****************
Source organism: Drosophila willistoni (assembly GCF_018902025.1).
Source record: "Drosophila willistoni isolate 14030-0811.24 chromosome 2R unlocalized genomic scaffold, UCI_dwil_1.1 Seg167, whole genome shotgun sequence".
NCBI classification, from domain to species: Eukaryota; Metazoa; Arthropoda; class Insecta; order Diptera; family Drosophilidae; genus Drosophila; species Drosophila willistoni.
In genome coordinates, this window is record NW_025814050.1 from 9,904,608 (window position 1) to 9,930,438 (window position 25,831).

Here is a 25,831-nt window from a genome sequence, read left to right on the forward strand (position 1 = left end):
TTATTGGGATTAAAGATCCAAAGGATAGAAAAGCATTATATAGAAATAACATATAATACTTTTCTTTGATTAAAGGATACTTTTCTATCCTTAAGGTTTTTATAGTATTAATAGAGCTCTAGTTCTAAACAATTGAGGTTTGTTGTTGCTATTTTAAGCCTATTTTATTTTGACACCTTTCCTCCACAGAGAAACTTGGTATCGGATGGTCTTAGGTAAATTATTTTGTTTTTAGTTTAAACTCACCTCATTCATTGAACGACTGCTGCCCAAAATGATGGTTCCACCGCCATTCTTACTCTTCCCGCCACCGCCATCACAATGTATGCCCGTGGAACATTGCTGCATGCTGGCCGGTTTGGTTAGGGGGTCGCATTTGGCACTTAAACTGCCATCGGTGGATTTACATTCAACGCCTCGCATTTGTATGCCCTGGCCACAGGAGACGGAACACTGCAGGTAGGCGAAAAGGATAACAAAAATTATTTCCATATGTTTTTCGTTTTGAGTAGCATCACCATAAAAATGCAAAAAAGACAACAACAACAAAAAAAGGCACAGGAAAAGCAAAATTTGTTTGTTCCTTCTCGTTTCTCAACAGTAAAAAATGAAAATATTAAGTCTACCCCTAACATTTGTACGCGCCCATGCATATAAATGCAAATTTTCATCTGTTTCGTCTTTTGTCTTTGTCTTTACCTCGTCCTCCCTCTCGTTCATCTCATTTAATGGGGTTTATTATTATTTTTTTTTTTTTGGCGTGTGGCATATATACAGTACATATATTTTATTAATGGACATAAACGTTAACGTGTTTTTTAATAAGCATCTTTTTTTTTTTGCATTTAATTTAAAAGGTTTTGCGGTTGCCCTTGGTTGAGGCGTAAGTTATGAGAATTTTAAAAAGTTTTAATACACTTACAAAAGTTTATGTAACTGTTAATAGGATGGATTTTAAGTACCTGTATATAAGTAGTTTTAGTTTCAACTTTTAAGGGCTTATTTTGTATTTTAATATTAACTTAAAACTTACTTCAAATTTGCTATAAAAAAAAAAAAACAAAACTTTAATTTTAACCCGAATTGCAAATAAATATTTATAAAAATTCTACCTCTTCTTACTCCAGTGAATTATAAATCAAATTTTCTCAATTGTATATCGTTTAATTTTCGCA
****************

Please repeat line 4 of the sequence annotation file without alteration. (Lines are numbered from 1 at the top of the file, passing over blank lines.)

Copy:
In genome coordinates, this window is record NW_025814050.1 from 9,904,608 (window position 1) to 9,930,438 (window position 25,831).